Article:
The Asparagus season is here!

PUBLISHED: 11:31 26 April 2010 | UPDATED: 17:06 20 February 2013

Asparagus, pea abd goats' cheese souffles

Asparagus, pea abd goats' cheese souffles

Candia McKormack rejoices in all that's good about 'sparrow gras' and gets ready to join in the merriment at this year's festival.

Low in calories. A good source of vitamins A, B6, C, and E, among others. Contains no cholesterol. High in calcium, magnesium and zinc. Believed by many to be an aphrodisiac and it tastes almost unnaturally delicious lightly steamed and smothered in melted butter.


Asparagus. The food of the gods, surely. And we are fortunate enough to live in a part of Britain where it grows rather well.


The Vale of Evesham is synonymous with a healthy crop of the green stuff. For a few short weeks in the year, from the end of April until, traditionally, midsummer, the fertile land offers up an abundance of the crop. Although the Vale is the perfect environment for crops throughout the rest of the year, such as plums, apples, leeks, Brussels sprouts and cabbages, it is the divine spear that is perhaps most eagerly awaited.


From the end of April until the end of May, the market town of Evesham comes alive with what is possibly one of our most loved and quirky festivals. Although a young festival (the first was held in 2006), the idea of celebrating this Cotswold super food seems to capture the imagination of locals and visitors alike. Attractions include Gus the asparagus man; the famous auction at National Trust-owned Fleece Inn, Bretforton; the Great English Asparagus Run; and even an Asparamancer who predicts the future by tossing asparagus spears on the ground. Yes, really.


Asparagus was cultivated by the ancient Egyptians, Greeks and Romans, who appreciated not only its culinary properties, but also its medicinal ones. Its strong diuretic qualities were valued, as was its ability to help maintain a healthy cardiovascular system. Falling into relative obscurity during medieval times, asparagus was rediscovered in the 18th century by Louis XIV, who reinstated its rightful position in the hearts and stomachs of men the world over.


Today, asparagus is truly appreciated by foodie types, who recognise its intense, complex flavours and versatility in the kitchen and, right here in the heart of the Cotswolds, is where the best asparagus in the world grows. Probably.


For further information contact Angela Tidmarsh, Tourism Officer at Wychavon District Council, on 01386 565373 or email: angela.tidmarsh@wychavon.gov.uk


www.british-asparagus.co.uk


www.britishasparagusfestival.org


The Fleece Inn, Bretforton, tel: 01386 831173, www.thefleeceinn.co.uk


British Asparagus Festival


The asparagus festival first started in 2006 after British asparagus growers began to attract a lot of media attention. Over these few years, it has grown to be the wonderfully lively and quirky event youll see today.


May 13, 20, 27 and June 3: Asparabus Tours


The Vale of Evesham asparabus tour runs every year in celebration of the asparagus festival, giving you an insight into the vegetable as well as receiving an Asparaguide to highlight your visit.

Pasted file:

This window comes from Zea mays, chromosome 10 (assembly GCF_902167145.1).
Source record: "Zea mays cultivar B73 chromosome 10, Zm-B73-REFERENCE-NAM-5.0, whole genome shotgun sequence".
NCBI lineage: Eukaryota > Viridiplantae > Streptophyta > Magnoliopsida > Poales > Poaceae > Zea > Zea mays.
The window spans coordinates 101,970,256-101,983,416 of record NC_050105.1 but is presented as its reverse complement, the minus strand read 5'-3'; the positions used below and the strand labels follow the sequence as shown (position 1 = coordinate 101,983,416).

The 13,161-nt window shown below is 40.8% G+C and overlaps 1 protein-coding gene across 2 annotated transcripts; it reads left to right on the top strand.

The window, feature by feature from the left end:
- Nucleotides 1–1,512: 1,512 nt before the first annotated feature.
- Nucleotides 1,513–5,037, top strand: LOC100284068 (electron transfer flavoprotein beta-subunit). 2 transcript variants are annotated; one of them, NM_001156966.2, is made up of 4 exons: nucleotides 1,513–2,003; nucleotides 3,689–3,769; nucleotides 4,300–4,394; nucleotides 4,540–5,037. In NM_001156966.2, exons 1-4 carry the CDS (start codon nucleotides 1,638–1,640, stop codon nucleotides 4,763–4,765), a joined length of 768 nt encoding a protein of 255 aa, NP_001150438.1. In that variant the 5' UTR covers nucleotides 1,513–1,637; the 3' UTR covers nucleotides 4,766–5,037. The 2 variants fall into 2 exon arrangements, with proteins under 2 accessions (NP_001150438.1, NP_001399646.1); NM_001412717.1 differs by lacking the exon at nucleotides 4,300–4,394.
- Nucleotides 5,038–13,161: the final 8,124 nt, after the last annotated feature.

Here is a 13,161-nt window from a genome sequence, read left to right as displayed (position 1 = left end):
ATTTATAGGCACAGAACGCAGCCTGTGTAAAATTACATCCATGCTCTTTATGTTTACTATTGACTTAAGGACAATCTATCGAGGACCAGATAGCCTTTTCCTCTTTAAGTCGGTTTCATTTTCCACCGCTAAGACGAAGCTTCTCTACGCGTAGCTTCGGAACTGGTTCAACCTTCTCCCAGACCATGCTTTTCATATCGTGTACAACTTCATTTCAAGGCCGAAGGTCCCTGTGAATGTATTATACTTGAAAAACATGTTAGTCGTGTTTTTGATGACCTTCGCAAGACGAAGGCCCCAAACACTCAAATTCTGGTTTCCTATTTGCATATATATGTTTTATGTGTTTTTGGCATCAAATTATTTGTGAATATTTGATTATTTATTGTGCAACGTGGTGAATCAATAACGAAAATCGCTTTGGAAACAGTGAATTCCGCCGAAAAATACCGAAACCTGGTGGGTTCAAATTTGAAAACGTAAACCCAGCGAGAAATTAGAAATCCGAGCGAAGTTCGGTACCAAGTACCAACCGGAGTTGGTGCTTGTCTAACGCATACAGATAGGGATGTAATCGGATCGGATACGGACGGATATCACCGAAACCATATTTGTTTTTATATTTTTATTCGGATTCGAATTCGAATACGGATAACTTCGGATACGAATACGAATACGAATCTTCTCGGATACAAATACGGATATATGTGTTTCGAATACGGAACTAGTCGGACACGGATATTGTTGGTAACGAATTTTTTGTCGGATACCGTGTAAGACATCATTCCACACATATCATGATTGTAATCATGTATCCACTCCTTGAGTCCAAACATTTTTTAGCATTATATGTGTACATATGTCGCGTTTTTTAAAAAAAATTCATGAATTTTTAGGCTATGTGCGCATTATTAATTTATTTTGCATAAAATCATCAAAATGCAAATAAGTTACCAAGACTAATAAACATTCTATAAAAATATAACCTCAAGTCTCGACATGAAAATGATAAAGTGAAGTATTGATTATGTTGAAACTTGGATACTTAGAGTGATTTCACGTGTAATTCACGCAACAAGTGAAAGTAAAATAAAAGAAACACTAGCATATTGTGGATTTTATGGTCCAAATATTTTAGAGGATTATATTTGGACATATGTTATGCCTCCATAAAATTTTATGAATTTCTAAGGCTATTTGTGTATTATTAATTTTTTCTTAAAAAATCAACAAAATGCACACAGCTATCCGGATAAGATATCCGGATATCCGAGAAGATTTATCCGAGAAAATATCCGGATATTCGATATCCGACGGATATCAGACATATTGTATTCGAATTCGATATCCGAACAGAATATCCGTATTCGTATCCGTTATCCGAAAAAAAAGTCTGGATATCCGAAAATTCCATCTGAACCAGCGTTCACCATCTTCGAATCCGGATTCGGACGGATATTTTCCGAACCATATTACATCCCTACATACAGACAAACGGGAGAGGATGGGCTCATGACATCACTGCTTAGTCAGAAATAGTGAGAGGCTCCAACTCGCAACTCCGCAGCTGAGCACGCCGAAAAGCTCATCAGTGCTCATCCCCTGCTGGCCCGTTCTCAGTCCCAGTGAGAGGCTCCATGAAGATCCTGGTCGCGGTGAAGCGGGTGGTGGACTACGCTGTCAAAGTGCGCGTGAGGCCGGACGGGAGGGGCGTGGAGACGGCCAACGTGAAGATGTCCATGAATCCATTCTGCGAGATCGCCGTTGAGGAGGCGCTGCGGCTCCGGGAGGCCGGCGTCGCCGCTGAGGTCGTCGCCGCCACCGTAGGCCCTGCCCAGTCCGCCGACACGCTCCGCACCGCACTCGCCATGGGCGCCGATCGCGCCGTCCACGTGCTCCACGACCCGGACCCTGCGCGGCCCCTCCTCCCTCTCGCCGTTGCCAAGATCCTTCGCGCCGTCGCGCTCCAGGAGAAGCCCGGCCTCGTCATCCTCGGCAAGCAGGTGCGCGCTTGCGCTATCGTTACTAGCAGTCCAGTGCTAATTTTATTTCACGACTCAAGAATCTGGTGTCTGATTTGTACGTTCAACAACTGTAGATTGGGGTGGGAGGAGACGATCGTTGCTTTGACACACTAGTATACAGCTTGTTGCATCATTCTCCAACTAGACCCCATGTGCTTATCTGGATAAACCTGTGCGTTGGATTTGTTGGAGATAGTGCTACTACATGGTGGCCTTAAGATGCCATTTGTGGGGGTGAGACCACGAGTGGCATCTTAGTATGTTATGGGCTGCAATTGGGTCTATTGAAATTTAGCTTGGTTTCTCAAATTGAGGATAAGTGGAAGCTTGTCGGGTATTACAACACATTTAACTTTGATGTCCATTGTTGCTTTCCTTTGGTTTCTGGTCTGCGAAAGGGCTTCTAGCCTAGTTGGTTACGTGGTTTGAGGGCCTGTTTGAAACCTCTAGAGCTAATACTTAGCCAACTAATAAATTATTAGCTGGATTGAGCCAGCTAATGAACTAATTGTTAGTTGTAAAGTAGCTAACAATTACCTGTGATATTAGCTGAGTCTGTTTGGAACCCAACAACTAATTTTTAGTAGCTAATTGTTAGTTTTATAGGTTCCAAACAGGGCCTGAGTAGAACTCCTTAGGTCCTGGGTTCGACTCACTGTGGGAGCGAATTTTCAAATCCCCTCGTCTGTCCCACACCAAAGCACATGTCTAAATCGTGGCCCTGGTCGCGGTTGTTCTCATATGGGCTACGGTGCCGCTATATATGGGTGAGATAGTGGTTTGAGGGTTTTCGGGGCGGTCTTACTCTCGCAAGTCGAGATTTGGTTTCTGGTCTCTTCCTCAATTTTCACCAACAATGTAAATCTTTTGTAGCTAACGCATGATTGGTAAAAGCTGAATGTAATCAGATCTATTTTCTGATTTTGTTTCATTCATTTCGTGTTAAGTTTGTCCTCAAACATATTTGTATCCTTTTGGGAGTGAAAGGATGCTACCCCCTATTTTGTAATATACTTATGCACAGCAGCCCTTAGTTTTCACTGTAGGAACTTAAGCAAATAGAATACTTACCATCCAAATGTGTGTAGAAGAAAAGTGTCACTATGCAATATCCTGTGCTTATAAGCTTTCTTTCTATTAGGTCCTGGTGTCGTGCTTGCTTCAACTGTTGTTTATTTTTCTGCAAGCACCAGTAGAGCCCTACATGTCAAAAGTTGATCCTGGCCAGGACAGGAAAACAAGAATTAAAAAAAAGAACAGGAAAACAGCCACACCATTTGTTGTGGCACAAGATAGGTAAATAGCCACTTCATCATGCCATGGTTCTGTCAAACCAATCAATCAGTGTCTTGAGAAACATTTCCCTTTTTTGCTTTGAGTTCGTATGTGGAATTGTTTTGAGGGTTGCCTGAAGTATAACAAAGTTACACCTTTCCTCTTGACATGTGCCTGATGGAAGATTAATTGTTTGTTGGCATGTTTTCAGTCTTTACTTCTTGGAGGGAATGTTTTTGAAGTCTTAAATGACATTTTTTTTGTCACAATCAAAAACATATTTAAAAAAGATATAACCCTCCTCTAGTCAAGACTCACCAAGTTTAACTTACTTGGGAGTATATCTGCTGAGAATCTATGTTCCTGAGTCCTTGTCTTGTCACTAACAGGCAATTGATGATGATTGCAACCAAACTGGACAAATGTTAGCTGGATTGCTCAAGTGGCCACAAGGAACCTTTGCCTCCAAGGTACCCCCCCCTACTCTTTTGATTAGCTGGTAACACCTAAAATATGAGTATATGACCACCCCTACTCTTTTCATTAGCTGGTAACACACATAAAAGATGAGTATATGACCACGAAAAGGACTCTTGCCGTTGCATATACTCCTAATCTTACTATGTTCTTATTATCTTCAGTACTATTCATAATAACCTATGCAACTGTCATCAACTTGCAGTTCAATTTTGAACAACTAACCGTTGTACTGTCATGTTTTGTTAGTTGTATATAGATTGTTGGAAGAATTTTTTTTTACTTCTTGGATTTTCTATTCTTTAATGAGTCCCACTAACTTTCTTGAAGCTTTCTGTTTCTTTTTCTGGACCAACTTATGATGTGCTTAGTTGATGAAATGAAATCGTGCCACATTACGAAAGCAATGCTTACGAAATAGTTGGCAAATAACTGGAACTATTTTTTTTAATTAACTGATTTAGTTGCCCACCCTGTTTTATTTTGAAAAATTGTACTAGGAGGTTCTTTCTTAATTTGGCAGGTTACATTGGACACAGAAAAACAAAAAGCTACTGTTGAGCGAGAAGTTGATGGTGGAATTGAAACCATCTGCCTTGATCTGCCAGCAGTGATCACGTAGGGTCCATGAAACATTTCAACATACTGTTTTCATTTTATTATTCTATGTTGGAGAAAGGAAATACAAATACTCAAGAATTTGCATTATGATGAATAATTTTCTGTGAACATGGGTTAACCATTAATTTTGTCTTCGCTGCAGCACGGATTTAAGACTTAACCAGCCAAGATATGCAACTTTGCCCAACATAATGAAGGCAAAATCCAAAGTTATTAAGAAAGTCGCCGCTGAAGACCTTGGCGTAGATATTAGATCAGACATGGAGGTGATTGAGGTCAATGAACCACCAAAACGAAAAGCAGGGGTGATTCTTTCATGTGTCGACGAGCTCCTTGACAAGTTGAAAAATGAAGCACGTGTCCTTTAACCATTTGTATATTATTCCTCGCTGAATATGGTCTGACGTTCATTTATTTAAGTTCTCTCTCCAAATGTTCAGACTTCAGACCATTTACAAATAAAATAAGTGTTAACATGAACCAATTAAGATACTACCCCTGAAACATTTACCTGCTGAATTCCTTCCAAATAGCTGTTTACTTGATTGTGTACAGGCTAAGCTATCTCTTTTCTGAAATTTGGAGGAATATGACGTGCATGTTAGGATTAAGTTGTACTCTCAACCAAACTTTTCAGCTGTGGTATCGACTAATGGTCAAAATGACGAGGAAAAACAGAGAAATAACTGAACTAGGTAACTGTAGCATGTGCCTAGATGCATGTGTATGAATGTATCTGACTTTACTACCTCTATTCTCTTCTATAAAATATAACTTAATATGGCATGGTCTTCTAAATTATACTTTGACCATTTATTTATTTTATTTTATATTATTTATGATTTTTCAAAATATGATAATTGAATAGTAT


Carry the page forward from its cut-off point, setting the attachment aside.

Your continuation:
May 30: Bretforton Silver Band Asparagus Auction


This event, held at The Fleece Inn, Bretforton, celebrates some of the best gras in the world, and gives ample opportunity to meet the Vales own asparagus man.


May 31


This is the main asparagus festival day, and its a great day out for the family. Local celebrity Henry Sandon will be bringing his Asparagus Roadshow. There will also be a farmers market, local arts and crafts, childrens activities and local ales, ciders and wines.


British asparagus, pea & goats cheese souffls


Serves 6; Preparation: 20-25 minutes; Cook: 30 minutes


Ingredients:


50g butter


30g walnuts, lightly crushed


300g British asparagus


200g fresh British peas (shelled weight)


200ml whole milk


2tbs flour


3 eggs


100g goats cheese


Sea salt & freshly ground black pepper


Method:


Preheat the oven to 200C / gas 6.


Melt the of the butter and use it to brush the inside of 6 ramekin dishes. Sprinkle the walnuts into the dishes and tap around the edge so they stick to the butter. Arrange on a baking sheet and set aside.


Cut the asparagus into 1cm pieces, leaving the tips a little longer. Cook with the peas in plenty of boiling salted water until tender. Drain and, reserving the asparagus tips, puree the stems and peas to a coarse paste using a hand blender or food processor. Set aside.


Melt the rest of the butter in a heavy bottomed saucepan. Add the flour to make a roux and cook for a minute before whisking in the milk. Cook the sauce for a few minutes until thickened and remove from the heat.


Chop the goats cheese into cubes and stir through the sauce along with the pureed asparagus and peas. Season generously.


Separate the eggs carefully, tipping the yolks into the asparagus sauce and the whites into a really clean metal bowl. Stir the yolks through the sauce to mix well.


Whisk the egg whites until stiff and fluffy. Dont over whisk as they will be too dry to fold through the asparagus sauce.


Take a large spoon of the egg white and stir it vigorously in the sauce, then pour the sauce into the bowl of eggs whites. Using a large metal spoon fold the sauce very, very gently through the egg whites.


Spoon the mixture very gently into the prepared ramekins, push the reserved tips gently into the top of the mixture and bake in the oven for 20 minutes. Try to resist opening the oven door whilst they are cooking as they will collapse.


Serve immediately with a simple green salad.

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